Mustard’s lawyer did not immediately respond to the request for comment.
According to the report, Mustard told investigators he did not recall calling Scott “boy,” but said if he did, there was nothing racist about it, and it was is just a term he uses sometimes, especially with young people. Scott has been a cop for 21 years, according to a statewide officer database.
The investigation revealed that Mustard was not racist when he called Scott a “boy,” but also revealed that Scott had good reason for finding the term offensive.
Mustard explained to the investigator that the joke that Dixon was “as dark as Coley’s ass” was actually not a reference to a black person, but to a black dog belonging to his grandfather.
The investigator did not find this explanation credible. Other witnesses contradicted Mustard, and the report indicates that Mustard’s joke was actually a fairly common expression about black people. Sometimes, according to the report, “Coley” was “spelled Coalie or Coaley, which referred to a black person who delivered coal, primarily to the South.”
The investigation, which ended on April 17, 2020, found that Mustard made this racist joke, but did not find that Mustard’s other actions were based on racial animosity towards Scott. The investigation also revealed that Scott may have been motivated to file his complaint against Mustard in order to avoid an unfavorable transfer from the Investigations Division to Patrol. The investigation does not indicate what discipline, if any, was imposed on Mustard.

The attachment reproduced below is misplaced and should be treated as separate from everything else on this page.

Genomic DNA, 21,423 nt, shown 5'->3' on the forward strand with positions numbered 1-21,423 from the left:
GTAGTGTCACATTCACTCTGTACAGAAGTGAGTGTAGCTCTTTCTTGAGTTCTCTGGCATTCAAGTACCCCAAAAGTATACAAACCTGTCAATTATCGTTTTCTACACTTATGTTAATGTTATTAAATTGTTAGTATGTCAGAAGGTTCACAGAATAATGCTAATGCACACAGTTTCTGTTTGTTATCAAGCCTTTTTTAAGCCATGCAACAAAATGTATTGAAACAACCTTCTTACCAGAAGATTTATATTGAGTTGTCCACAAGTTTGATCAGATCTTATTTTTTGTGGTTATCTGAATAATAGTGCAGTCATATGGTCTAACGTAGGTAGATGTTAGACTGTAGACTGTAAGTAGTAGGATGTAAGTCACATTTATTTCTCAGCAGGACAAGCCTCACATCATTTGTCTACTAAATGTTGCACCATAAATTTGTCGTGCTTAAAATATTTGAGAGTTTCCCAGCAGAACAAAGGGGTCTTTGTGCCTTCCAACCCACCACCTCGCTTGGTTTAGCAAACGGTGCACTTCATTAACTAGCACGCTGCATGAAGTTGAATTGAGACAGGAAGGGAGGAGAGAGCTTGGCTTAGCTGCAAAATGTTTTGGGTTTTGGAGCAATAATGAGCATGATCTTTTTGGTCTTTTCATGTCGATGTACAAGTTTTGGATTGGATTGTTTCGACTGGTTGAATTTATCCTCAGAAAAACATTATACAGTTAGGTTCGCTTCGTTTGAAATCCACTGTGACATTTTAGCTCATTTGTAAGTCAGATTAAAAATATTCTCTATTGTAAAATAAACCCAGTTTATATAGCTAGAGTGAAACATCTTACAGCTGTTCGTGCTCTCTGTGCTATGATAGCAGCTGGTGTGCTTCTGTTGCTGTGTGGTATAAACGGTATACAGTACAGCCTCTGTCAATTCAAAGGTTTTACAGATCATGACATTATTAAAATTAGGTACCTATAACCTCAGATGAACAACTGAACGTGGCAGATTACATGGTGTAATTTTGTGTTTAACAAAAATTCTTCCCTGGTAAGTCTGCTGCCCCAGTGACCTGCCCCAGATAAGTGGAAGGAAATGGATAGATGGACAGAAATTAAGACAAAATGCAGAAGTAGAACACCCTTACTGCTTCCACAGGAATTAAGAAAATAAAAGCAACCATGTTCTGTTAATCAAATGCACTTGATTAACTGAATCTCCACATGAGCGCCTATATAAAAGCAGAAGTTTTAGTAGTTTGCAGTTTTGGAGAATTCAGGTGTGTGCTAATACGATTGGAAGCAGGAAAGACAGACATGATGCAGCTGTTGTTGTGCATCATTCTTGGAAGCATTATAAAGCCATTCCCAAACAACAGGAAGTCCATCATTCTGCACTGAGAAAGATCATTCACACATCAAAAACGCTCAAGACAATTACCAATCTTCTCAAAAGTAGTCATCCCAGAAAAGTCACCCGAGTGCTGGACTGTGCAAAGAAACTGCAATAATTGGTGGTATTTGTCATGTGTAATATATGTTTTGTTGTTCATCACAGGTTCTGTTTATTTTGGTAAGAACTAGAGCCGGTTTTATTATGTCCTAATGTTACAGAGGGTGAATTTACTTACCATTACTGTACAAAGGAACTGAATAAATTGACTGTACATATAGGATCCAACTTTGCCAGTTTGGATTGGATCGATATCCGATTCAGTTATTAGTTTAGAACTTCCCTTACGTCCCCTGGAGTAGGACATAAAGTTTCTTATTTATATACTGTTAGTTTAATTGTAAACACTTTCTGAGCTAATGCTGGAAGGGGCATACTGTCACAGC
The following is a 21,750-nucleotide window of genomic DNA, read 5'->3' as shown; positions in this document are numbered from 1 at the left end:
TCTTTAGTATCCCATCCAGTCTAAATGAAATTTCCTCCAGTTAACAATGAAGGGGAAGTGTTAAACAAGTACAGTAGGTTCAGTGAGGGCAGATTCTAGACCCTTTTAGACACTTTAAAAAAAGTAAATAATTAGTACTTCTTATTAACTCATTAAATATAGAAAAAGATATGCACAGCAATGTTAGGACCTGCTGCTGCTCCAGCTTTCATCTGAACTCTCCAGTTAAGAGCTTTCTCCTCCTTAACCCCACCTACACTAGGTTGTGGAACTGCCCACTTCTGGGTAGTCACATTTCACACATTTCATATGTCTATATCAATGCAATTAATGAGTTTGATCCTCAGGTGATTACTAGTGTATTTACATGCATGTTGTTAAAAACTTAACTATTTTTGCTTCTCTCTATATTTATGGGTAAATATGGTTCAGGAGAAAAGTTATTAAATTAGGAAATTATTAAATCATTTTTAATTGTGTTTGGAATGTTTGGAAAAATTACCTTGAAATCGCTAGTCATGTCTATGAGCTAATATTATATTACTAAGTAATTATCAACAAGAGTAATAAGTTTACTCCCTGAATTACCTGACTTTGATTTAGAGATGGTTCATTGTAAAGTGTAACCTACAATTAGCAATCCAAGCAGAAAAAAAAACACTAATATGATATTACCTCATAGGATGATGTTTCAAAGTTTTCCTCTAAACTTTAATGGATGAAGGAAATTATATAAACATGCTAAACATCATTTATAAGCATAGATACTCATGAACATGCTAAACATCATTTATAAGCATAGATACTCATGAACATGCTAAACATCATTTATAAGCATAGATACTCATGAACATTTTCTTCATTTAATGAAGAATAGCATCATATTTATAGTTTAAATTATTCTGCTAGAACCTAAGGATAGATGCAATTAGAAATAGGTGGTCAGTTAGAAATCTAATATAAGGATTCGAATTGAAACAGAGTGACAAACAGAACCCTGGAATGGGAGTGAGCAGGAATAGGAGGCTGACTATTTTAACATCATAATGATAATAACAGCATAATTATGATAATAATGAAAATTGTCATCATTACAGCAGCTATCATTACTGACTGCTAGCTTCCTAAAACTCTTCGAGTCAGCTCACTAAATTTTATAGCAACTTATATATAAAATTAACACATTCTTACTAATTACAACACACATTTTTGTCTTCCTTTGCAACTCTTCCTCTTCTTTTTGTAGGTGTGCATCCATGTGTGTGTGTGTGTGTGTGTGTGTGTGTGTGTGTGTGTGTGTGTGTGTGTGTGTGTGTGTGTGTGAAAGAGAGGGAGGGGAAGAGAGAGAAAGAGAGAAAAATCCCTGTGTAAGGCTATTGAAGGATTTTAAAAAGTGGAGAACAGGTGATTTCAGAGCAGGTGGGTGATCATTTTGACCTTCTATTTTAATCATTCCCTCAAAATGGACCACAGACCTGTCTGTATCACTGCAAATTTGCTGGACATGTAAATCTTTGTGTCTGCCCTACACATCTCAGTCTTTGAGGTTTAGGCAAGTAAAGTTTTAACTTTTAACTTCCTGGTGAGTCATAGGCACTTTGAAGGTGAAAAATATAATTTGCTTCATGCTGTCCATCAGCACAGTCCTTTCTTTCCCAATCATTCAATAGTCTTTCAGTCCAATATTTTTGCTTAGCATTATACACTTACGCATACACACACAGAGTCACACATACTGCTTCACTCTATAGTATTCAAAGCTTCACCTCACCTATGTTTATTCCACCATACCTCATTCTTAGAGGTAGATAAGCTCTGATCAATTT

Ellis Investigations did not respond to a request for comment.
Solano County Deputy Chief Public Defender Oscar Bobrow said he had not seen the internal investigation and therefore could not specifically comment on the allegations against Mustard, but he pointed out that residents de Vallejo must be able to trust their police department.
“I think any officer who displays outward racial animosity or any sort of animosity towards an individual or group of people, the department that runs that agency should be concerned, at the very least, that justice is not being administered fairly.” , did he declare. .
The investigator also discovered that two other detectives, Terry Schillinger and Scott Yates, had not been honest during the investigation, raising broader questions about the credibility of the besieged officers of Vallejo.